Gasparikova: Strong institutions and the rule of law are necessary on the path to prosperity

May 6, 2023

Daniela Gasparikova, UNDP Resident Representative for Montenegro

UNDP/Duško Miljanić

Montenegro should maintain its commitment to the rule of law, strengthening institutions and building trust with citizens, because that is the only way to build a long-term resilient and prosperous society, despite any present challenges, Daniela Gasparikova, UNDP Resident Representative for Montenegro, said.

Gasparikova spent four years at the helm of the United Nations Development Program (UNDP) in Montenegro. In an interview for the MINA News Agency at the end of her mandate as the UNDP Resident Representative, she says that she is proud of the results of UNDP during the previous four years. She points out that the results achieved in challenging circumstances additionally confirmed the strength of the partnership between UNDP and the Government of Montenegro, as well as that they would not have been possible without the strong support of many national and international partners.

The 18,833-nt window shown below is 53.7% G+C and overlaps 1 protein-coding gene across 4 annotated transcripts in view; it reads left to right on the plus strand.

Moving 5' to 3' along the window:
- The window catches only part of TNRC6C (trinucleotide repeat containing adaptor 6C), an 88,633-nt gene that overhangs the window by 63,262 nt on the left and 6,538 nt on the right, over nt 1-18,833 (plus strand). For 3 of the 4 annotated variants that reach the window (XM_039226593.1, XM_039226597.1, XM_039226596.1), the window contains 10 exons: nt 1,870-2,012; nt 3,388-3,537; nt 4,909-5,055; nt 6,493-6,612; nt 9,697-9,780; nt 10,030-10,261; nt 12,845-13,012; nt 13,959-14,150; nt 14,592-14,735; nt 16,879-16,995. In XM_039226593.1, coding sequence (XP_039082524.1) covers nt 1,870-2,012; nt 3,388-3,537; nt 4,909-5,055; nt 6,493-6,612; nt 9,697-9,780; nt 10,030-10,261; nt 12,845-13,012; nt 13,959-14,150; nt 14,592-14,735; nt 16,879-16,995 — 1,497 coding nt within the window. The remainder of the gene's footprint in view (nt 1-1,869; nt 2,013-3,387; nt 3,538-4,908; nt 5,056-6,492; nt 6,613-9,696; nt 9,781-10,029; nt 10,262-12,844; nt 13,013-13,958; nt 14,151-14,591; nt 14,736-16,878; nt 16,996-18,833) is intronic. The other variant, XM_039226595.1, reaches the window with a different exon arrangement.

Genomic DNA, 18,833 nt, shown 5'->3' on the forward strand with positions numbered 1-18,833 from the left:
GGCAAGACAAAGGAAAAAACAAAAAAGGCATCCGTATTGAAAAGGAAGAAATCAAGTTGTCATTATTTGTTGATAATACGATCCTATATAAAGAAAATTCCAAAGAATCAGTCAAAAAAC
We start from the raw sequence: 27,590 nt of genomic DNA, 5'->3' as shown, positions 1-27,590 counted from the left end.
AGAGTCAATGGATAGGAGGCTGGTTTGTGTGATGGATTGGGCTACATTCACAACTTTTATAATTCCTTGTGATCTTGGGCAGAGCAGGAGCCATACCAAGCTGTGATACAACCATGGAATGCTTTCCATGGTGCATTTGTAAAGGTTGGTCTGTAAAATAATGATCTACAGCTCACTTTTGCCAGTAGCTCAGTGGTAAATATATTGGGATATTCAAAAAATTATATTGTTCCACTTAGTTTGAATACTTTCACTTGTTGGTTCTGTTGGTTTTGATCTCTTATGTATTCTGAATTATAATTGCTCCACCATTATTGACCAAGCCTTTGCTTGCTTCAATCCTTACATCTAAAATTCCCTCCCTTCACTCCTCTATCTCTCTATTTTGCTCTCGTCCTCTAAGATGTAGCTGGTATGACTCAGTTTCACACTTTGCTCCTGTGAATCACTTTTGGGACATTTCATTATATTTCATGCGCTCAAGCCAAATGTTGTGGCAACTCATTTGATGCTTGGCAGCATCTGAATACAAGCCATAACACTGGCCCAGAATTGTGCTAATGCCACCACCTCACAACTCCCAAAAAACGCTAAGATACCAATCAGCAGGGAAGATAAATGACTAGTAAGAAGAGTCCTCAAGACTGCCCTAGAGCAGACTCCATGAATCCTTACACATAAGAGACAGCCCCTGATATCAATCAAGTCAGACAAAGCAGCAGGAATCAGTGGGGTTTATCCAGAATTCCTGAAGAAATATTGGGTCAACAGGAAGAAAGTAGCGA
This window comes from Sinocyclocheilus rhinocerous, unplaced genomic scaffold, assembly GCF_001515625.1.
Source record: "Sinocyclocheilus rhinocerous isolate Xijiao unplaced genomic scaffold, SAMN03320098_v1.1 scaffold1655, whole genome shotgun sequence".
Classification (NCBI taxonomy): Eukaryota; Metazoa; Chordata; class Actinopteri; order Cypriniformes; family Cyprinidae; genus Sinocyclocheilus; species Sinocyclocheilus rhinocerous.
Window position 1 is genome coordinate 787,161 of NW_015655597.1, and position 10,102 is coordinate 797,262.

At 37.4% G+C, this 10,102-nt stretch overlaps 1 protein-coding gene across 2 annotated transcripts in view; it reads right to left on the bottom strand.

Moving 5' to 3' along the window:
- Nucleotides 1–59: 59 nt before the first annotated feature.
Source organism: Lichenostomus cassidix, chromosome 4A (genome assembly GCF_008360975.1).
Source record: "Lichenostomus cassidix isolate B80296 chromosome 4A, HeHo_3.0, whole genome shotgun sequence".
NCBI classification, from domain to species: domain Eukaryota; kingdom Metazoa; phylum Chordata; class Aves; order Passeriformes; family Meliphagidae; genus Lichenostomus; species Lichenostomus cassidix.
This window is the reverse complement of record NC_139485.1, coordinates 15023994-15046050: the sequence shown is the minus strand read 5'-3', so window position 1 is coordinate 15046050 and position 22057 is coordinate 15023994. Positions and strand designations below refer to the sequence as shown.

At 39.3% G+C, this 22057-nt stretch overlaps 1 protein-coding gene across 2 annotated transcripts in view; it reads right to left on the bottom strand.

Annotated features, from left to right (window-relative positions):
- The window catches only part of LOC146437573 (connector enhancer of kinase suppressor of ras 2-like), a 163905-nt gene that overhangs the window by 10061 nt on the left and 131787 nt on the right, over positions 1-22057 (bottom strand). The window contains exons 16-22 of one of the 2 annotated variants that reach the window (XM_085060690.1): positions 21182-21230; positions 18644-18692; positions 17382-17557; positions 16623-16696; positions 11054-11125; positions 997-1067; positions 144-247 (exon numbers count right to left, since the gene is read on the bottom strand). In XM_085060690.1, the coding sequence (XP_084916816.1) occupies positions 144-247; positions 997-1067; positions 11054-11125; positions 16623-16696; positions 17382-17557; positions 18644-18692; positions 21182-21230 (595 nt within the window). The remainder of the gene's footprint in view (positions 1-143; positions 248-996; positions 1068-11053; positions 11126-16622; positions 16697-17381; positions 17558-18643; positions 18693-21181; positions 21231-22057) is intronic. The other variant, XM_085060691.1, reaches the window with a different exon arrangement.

"Montenegro's accession to the European Union (EU) has been a significant driving force in achieving Sustainable Development Goals and the 2030 Agenda, with the two processes complementing each other. The UNDP's mission in Montenegro is to facilitate the progress of society. By contributing to the creation and implementation of key development policies that enable inclusive, gender-responsible, green economic development, as well as key reforms, such as those in the fields of public administration and digitization, I am convinced that we have justified the status of a reliable partner of the state and all its citizens", she said.

Reflecting on how challenging it was to be a part of development processes during the past four years and how she sees the future development directions of Montenegro, Gasparikova recalls that not long after she assumed the role of the UNDP Resident Representative, Montenegro, like the rest of the world, faced a serious "stress test" and a crisis embodied in the unprecedented COVID-19 pandemic.